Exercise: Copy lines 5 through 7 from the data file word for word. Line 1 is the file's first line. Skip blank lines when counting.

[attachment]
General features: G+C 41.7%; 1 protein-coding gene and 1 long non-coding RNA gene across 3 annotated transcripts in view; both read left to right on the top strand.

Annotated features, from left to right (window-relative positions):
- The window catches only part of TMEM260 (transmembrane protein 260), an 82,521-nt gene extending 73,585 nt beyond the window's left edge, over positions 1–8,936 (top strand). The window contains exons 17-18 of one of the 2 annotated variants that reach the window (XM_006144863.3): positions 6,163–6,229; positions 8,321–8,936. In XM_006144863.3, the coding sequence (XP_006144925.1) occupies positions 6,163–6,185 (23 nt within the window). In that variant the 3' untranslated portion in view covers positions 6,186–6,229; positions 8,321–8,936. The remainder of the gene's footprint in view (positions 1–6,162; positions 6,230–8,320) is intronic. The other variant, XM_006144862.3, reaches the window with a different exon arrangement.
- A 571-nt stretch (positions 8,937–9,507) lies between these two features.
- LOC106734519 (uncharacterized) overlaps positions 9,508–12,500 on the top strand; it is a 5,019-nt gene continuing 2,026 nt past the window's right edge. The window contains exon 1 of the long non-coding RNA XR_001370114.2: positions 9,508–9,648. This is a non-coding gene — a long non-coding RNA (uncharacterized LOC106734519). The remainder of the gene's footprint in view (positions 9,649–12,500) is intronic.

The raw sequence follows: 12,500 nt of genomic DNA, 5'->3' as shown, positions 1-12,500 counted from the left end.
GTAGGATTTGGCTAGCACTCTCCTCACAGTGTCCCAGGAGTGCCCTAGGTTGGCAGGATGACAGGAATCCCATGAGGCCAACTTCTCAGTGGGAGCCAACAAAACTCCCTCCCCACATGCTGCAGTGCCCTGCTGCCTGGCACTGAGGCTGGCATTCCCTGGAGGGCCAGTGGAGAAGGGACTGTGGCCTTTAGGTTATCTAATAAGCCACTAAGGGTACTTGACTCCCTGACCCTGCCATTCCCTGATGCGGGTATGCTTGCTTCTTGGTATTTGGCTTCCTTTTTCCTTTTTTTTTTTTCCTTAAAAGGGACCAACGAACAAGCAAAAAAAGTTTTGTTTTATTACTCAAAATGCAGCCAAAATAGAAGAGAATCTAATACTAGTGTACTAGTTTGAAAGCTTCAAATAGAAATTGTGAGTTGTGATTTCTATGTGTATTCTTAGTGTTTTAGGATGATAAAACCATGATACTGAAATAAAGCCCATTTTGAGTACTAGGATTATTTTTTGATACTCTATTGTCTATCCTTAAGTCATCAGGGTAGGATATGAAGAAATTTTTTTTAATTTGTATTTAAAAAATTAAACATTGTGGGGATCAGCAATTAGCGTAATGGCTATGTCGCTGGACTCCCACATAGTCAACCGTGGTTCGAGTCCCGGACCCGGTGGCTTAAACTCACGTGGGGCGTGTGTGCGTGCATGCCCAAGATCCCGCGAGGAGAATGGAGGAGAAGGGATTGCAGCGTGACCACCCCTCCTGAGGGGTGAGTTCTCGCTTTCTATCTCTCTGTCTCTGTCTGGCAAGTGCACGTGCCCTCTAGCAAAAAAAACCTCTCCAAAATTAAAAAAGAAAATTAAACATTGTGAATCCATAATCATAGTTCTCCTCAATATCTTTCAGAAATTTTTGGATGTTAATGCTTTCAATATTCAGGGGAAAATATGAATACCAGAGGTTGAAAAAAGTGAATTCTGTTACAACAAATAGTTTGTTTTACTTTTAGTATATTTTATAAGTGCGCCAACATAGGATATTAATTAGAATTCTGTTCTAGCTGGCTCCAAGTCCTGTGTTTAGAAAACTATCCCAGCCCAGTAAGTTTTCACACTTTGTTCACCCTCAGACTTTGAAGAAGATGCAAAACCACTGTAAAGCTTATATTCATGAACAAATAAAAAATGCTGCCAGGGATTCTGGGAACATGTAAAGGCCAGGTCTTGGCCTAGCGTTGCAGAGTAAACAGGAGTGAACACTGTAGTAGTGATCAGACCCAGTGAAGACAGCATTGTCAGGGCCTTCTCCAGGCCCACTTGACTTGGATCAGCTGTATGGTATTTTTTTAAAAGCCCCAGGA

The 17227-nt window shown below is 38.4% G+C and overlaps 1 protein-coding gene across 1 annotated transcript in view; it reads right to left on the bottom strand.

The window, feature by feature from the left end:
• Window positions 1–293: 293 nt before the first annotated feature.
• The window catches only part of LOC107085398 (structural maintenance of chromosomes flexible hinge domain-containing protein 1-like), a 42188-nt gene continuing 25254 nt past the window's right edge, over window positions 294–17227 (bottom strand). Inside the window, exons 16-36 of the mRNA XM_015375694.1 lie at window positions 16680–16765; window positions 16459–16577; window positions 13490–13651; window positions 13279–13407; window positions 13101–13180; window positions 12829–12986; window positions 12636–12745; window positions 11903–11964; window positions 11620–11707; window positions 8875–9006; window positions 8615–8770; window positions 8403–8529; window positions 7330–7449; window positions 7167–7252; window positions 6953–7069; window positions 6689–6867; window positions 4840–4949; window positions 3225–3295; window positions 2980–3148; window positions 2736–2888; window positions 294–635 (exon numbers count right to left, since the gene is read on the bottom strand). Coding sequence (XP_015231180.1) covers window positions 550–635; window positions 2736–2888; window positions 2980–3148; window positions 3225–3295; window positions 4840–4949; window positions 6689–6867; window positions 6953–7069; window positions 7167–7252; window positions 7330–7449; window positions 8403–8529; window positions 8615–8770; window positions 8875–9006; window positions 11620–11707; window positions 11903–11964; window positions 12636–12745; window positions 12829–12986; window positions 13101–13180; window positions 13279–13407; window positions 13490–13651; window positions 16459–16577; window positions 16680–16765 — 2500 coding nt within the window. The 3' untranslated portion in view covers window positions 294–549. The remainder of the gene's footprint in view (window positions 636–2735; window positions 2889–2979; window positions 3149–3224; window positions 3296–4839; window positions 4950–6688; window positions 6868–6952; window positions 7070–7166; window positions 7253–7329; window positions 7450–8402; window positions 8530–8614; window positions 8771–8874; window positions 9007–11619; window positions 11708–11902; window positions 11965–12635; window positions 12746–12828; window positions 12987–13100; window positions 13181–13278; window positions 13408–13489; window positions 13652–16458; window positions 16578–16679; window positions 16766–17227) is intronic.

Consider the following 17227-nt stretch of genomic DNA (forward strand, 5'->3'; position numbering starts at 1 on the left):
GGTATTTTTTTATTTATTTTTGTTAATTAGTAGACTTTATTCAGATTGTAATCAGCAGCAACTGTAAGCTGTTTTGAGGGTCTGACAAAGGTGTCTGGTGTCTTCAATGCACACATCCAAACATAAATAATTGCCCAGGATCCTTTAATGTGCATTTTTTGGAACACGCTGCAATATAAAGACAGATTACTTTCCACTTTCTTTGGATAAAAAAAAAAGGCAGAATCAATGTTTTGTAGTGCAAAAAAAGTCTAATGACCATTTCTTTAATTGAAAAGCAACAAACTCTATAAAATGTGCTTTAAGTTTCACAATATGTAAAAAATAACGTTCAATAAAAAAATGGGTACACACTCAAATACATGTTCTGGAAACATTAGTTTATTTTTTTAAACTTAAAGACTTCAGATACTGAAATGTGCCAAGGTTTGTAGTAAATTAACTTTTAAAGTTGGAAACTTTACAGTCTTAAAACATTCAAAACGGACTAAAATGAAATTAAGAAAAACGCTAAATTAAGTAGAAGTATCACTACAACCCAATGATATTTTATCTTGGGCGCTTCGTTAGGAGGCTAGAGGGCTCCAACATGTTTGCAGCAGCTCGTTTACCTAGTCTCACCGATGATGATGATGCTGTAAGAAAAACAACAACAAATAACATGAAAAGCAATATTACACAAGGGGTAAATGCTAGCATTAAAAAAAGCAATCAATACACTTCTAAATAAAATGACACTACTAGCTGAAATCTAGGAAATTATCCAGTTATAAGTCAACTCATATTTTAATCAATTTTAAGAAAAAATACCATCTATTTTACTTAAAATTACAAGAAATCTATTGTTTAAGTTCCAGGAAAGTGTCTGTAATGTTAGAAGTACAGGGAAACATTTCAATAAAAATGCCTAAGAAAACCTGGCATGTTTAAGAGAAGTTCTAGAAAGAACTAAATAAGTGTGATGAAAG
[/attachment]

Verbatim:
- LOC106734519 (uncharacterized) overlaps positions 9,508–12,500 on the top strand; it is a 5,019-nt gene continuing 2,026 nt past the window's right edge. The window contains exon 1 of the long non-coding RNA XR_001370114.2: positions 9,508–9,648. This is a non-coding gene — a long non-coding RNA (uncharacterized LOC106734519). The remainder of the gene's footprint in view (positions 9,649–12,500) is intronic.

The raw sequence follows: 12,500 nt of genomic DNA, 5'->3' as shown, positions 1-12,500 counted from the left end.
GTAGGATTTGGCTAGCACTCTCCTCACAGTGTCCCAGGAGTGCCCTAGGTTGGCAGGATGACAGGAATCCCATGAGGCCAACTTCTCAGTGGGAGCCAACAAAACTCCCTCCCCACATGCTGCAGTGCCCTGCTGCCTGGCACTGAGGCTGGCATTCCCTGGAGGGCCAGTGGAGAAGGGACTGTGGCCTTTAGGTTATCTAATAAGCCACTAAGGGTACTTGACTCCCTGACCCTGCCATTCCCTGATGCGGGTATGCTTGCTTCTTGGTATTTGGCTTCCTTTTTCCTTTTTTTTTTTTCCTTAAAAGGGACCAACGAACAAGCAAAAAAAGTTTTGTTTTATTACTCAAAATGCAGCCAAAATAGAAGAGAATCTAATACTAGTGTACTAGTTTGAAAGCTTCAAATAGAAATTGTGAGTTGTGATTTCTATGTGTATTCTTAGTGTTTTAGGATGATAAAACCATGATACTGAAATAAAGCCCATTTTGAGTACTAGGATTATTTTTTGATACTCTATTGTCTATCCTTAAGTCATCAGGGTAGGATATGAAGAAATTTTTTTTAATTTGTATTTAAAAAATTAAACATTGTGGGGATCAGCAATTAGCGTAATGGCTATGTCGCTGGACTCCCACATAGTCAACCGTGGTTCGAGTCCCGGACCCGGTGGCTTAAACTCACGTGGGGCGTGTGTGCGTGCATGCCCAAGATCCCGCGAGGAGAATGGAGGAGAAGGGATTGCAGCGTGACCACCCCTCCTGAGGGGTGAGTTCTCGCTTTCTATCTCTCTGTCTCTGTCTGGCAAGTGCACGTGCCCTCTAGCAAAAAAAACCTCTCCAAAATTAAAAAAGAAAATTAAACATTGTGAATCCATAATCATAGTTCTCCTCAATATCTTTCAGAAATTTTTGGATGTTAATGCTTTCAATATTCAGGGGAAAATATGAATACCAGAGGTTGAAAAAAGTGAATTCTGTTACAACAAATAGTTTGTTTTACTTTTAGTATATTTTATAAGTGCGCCAACATAGGATATTAATTAGAATTCTGTTCTAGCTGGCTCCAAGTCCTGTGTTTAGAAAACTATCCCAGCCCAGTAAGTTTTCACACTTTGTTCACCCTCAGACTTTGAAGAAGATGCAAAACCACTGTAAAGCTTATATTCATGAACAAATAAAAAATGCTGCCAGGGATTCTGGGAACATGTAAAGGCCAGGTCTTGGCCTAGCGTTGCAGAGTAAACAGGAGTGAACACTGTAGTAGTGATCAGACCCAGTGAAGACAGCATTGTCAGGGCCTTCTCCAGGCCCACTTGACTTGGATCAGCTGTATGGTATTTTTTTAAAAGCCCCAGGA